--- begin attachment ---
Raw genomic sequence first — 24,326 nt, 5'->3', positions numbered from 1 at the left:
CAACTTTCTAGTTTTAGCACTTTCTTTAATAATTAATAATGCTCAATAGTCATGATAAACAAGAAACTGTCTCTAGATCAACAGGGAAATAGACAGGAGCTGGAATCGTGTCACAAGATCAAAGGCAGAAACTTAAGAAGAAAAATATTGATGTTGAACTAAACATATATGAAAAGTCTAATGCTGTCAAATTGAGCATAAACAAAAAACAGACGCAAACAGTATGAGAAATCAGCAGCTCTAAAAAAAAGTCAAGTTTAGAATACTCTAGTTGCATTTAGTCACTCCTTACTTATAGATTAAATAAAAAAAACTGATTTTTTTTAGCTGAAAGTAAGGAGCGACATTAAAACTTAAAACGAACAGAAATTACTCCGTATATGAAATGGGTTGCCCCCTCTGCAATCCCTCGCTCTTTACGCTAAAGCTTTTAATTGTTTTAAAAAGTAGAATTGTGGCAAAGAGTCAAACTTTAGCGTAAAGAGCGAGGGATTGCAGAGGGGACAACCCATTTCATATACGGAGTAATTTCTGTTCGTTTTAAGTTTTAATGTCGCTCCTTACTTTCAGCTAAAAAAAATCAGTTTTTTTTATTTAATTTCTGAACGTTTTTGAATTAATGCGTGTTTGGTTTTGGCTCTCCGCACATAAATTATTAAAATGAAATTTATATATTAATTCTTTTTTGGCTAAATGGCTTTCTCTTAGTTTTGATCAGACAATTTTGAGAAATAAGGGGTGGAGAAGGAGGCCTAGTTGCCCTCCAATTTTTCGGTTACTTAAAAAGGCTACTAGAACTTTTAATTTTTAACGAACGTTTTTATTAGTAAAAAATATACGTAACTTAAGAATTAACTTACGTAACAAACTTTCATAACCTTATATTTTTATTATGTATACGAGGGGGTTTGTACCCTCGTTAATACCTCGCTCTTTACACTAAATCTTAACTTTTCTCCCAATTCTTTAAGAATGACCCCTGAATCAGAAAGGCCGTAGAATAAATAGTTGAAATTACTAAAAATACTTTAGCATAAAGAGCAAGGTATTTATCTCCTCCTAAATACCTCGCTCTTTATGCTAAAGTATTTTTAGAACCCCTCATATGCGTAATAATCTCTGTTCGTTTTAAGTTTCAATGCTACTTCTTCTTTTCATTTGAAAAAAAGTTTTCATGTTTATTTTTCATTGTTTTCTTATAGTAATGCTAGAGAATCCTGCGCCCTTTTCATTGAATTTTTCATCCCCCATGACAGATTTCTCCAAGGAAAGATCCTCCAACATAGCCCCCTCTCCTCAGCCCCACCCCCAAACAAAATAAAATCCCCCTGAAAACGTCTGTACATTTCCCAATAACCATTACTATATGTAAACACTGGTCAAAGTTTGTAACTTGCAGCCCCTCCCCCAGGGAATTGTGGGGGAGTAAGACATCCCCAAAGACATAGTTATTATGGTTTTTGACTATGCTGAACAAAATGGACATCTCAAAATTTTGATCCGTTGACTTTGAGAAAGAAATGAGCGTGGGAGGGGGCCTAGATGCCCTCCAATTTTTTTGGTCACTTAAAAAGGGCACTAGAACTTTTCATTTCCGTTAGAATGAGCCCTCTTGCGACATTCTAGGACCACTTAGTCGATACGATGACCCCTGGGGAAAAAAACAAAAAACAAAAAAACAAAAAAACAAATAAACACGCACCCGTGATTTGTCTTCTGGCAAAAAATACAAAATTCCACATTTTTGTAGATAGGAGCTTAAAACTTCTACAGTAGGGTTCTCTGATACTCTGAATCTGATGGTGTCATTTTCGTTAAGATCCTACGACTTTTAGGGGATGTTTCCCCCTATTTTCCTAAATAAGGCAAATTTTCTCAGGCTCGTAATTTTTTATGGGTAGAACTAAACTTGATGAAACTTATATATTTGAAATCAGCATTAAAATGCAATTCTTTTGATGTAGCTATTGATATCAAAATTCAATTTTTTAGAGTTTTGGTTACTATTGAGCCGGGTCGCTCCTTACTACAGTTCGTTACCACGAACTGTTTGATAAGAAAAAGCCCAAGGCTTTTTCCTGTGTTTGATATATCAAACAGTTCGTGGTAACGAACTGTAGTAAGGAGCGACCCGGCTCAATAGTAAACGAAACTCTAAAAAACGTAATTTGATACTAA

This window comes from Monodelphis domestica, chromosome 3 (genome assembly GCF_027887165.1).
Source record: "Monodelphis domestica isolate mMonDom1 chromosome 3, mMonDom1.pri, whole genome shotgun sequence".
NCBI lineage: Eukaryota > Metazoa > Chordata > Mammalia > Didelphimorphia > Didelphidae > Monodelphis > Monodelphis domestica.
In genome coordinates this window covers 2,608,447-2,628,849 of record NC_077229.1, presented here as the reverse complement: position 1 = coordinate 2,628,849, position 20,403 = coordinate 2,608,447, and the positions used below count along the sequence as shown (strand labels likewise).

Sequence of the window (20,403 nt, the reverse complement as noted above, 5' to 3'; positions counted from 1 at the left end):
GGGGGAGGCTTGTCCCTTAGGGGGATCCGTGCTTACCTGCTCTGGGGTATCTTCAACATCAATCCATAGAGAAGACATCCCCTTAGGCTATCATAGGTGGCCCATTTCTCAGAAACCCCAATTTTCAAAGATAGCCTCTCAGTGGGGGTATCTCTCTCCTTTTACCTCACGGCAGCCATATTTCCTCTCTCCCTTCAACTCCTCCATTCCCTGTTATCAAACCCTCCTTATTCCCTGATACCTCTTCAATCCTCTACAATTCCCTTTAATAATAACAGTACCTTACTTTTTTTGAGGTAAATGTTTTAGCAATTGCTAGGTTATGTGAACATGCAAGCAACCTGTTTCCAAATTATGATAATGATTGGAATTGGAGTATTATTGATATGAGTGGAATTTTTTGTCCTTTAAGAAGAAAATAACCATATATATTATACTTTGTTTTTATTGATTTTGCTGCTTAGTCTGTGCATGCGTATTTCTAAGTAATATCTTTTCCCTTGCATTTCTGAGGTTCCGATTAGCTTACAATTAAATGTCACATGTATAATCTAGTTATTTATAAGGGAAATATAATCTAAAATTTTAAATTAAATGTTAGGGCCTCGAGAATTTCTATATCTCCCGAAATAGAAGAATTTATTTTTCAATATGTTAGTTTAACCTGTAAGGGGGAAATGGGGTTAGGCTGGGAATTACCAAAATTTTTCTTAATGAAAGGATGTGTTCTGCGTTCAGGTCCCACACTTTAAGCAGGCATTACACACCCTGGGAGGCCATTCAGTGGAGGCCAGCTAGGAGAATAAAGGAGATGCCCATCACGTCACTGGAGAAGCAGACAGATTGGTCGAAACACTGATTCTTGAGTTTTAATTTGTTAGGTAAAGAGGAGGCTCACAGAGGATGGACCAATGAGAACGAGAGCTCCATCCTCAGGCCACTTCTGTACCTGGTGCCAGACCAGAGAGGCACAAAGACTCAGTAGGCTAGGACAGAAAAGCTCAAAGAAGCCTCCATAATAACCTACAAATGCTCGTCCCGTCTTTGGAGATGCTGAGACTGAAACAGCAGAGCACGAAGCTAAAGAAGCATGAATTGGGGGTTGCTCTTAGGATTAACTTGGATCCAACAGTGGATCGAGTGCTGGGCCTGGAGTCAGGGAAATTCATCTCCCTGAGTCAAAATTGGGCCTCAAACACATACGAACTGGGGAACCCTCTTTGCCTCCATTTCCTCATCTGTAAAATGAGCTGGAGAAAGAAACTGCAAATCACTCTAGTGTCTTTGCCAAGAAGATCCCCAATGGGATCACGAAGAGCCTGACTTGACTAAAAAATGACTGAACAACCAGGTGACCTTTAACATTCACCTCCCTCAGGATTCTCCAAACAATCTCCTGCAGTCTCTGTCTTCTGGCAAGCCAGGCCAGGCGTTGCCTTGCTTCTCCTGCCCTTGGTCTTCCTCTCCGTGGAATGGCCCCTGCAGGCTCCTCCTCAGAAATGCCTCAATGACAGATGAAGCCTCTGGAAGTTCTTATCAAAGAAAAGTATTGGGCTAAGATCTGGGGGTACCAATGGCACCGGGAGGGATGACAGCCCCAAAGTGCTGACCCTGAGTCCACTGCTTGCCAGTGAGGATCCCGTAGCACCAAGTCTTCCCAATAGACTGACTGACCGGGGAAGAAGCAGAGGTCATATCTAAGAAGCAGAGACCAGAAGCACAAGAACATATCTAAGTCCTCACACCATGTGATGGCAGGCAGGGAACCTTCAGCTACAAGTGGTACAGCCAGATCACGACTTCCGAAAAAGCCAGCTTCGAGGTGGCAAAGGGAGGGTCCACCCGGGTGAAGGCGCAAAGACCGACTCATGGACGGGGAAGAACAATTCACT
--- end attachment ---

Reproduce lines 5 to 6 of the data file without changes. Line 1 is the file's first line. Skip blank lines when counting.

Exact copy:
NCBI lineage: Eukaryota > Metazoa > Chordata > Mammalia > Didelphimorphia > Didelphidae > Monodelphis > Monodelphis domestica.
In genome coordinates this window covers 2,608,447-2,628,849 of record NC_077229.1, presented here as the reverse complement: position 1 = coordinate 2,628,849, position 20,403 = coordinate 2,608,447, and the positions used below count along the sequence as shown (strand labels likewise).